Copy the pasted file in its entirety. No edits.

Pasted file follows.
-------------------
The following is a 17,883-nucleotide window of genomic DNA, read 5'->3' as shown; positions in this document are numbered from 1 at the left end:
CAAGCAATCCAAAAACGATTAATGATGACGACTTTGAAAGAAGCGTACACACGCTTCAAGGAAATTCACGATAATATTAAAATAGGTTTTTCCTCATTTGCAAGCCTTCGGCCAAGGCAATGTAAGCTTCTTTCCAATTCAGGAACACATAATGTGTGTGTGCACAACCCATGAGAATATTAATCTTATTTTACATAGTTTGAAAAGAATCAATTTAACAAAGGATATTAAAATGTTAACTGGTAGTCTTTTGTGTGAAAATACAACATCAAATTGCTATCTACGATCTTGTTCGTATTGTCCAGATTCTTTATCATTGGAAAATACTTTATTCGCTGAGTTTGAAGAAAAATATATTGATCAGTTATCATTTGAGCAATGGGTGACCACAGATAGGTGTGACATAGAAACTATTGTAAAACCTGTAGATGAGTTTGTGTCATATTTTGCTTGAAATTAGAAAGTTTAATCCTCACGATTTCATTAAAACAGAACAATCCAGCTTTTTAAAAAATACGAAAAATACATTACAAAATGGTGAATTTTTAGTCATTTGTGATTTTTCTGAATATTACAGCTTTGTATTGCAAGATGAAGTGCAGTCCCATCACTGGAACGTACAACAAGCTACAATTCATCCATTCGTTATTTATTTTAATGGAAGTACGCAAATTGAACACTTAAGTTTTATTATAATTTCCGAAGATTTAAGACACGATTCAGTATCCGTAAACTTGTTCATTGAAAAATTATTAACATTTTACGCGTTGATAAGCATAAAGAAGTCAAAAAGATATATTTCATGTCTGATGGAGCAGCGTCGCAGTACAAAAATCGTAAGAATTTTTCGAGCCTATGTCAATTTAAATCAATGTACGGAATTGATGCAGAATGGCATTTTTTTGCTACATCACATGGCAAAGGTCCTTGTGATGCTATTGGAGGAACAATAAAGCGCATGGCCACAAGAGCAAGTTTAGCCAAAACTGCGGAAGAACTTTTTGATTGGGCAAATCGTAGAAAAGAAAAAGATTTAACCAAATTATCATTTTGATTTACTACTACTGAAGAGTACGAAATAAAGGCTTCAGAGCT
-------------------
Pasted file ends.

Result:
The following is a 17,883-nucleotide window of genomic DNA, read 5'->3' as shown; positions in this document are numbered from 1 at the left end:
CAAGCAATCCAAAAACGATTAATGATGACGACTTTGAAAGAAGCGTACACACGCTTCAAGGAAATTCACGATAATATTAAAATAGGTTTTTCCTCATTTGCAAGCCTTCGGCCAAGGCAATGTAAGCTTCTTTCCAATTCAGGAACACATAATGTGTGTGTGCACAACCCATGAGAATATTAATCTTATTTTACATAGTTTGAAAAGAATCAATTTAACAAAGGATATTAAAATGTTAACTGGTAGTCTTTTGTGTGAAAATACAACATCAAATTGCTATCTACGATCTTGTTCGTATTGTCCAGATTCTTTATCATTGGAAAATACTTTATTCGCTGAGTTTGAAGAAAAATATATTGATCAGTTATCATTTGAGCAATGGGTGACCACAGATAGGTGTGACATAGAAACTATTGTAAAACCTGTAGATGAGTTTGTGTCATATTTTGCTTGAAATTAGAAAGTTTAATCCTCACGATTTCATTAAAACAGAACAATCCAGCTTTTTAAAAAATACGAAAAATACATTACAAAATGGTGAATTTTTAGTCATTTGTGATTTTTCTGAATATTACAGCTTTGTATTGCAAGATGAAGTGCAGTCCCATCACTGGAACGTACAACAAGCTACAATTCATCCATTCGTTATTTATTTTAATGGAAGTACGCAAATTGAACACTTAAGTTTTATTATAATTTCCGAAGATTTAAGACACGATTCAGTATCCGTAAACTTGTTCATTGAAAAATTATTAACATTTTACGCGTTGATAAGCATAAAGAAGTCAAAAAGATATATTTCATGTCTGATGGAGCAGCGTCGCAGTACAAAAATCGTAAGAATTTTTCGAGCCTATGTCAATTTAAATCAATGTACGGAATTGATGCAGAATGGCATTTTTTTGCTACATCACATGGCAAAGGTCCTTGTGATGCTATTGGAGGAACAATAAAGCGCATGGCCACAAGAGCAAGTTTAGCCAAAACTGCGGAAGAACTTTTTGATTGGGCAAATCGTAGAAAAGAAAAAGATTTAACCAAATTATCATTTTGATTTACTACTACTGAAGAGTACGAAATAAAGGCTTCAGAGCT